I was in Northern Ireland with my close friend and ministry colleague Martin Sanders on the fourth anniversary of Brenda’s death.
Martin’s wife Dianna died five years ago also in the month of August and we have been walking with each other through the grief the journey of grief and it has been so good to share life together.
The fourth anniversary of Brenda’s passing did not feel like the third. Being in Ireland this year was the first time away from my family on the anniversary. The family are doing well. This summer we had been together talking at Barnabas about how we were doing so I am comfortable with that – I just miss them when I’m away.
On the morning of the twelfth, Martin and I were invited for “a cuppa” by Dr. Arthur Peebles. (That is Northern Irish for coming by for a “wee cup of tea.” ) There we were, three doctors together in a quiet well lit Irish sitting room sharing together about the loss of our soul mates. Arthur lost his Ann four years ago and he and I have spoken of this on previous visits. Martin’s Dianna died five years ago August 22nd, and of course I also experienced the second loss of my fiancé Ruth.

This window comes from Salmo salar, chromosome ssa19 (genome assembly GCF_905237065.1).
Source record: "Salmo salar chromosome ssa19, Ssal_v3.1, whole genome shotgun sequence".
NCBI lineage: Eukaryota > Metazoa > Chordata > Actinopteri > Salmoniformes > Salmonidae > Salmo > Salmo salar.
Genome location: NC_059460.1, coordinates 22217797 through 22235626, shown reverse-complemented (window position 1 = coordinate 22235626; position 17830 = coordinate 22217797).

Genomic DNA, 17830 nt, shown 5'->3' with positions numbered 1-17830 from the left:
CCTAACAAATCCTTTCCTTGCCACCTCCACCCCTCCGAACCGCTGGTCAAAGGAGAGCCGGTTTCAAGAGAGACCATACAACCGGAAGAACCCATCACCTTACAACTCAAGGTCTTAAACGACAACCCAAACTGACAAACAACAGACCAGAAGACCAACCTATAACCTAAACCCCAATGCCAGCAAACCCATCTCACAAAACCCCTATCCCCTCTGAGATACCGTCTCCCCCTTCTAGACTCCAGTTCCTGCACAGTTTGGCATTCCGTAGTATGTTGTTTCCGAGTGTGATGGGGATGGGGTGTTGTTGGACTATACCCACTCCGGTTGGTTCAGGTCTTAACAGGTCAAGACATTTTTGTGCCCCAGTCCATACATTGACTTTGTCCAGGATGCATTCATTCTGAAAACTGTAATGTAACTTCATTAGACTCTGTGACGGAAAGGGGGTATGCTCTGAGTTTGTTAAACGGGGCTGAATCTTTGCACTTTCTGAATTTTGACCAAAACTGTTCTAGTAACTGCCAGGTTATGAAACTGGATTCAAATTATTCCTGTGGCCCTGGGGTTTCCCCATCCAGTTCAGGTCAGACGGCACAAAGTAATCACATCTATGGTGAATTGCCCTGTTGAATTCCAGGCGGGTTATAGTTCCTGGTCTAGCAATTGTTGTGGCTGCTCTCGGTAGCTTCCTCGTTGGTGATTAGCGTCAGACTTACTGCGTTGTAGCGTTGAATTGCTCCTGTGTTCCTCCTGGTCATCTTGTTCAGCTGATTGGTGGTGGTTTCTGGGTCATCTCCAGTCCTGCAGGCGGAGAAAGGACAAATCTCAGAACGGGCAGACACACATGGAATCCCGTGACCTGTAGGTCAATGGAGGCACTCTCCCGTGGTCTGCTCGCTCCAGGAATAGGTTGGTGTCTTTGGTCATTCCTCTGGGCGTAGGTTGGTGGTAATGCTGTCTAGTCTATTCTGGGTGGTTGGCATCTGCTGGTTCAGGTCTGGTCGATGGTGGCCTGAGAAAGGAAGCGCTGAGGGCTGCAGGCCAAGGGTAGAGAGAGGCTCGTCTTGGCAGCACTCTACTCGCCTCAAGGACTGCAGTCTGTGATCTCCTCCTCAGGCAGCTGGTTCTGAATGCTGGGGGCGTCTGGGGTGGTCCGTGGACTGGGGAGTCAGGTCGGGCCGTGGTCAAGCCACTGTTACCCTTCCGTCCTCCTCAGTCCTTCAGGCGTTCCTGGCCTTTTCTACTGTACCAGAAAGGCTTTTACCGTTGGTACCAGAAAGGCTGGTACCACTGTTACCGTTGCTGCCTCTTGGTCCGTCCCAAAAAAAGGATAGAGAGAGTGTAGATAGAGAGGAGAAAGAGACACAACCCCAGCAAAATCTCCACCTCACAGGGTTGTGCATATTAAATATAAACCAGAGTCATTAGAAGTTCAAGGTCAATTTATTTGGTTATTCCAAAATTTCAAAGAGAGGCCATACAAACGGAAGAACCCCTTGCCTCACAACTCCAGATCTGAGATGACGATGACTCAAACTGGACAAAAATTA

We are all reasonably intelligent men and understand that the experiencing of grief is normal, but that doesn’t mean it’s simple. As we shared we discovered it hasn’t been easy for any of us. Often the most common shared experience was the longing for the companionship we once shared with our wives.
Science has demonstrated another dimension of why we crave companionship so strongly. When your loved one is alive, the comfort of their very presence sets off neural reward activity in your brain. After they pass away, adapting to the loss is compounded by the disappearance of this stimulus/reward activity. Over time, we learn to cope with the death and don’t expect this same reward. But if you struggle with complicated grief, your brain continues to crave it.
Dictionary.com defines craving as something you long for, want greatly, desire eagerly, and beg for.
We have come to take the perspective that God made us to crave so we’d always desire more of Him.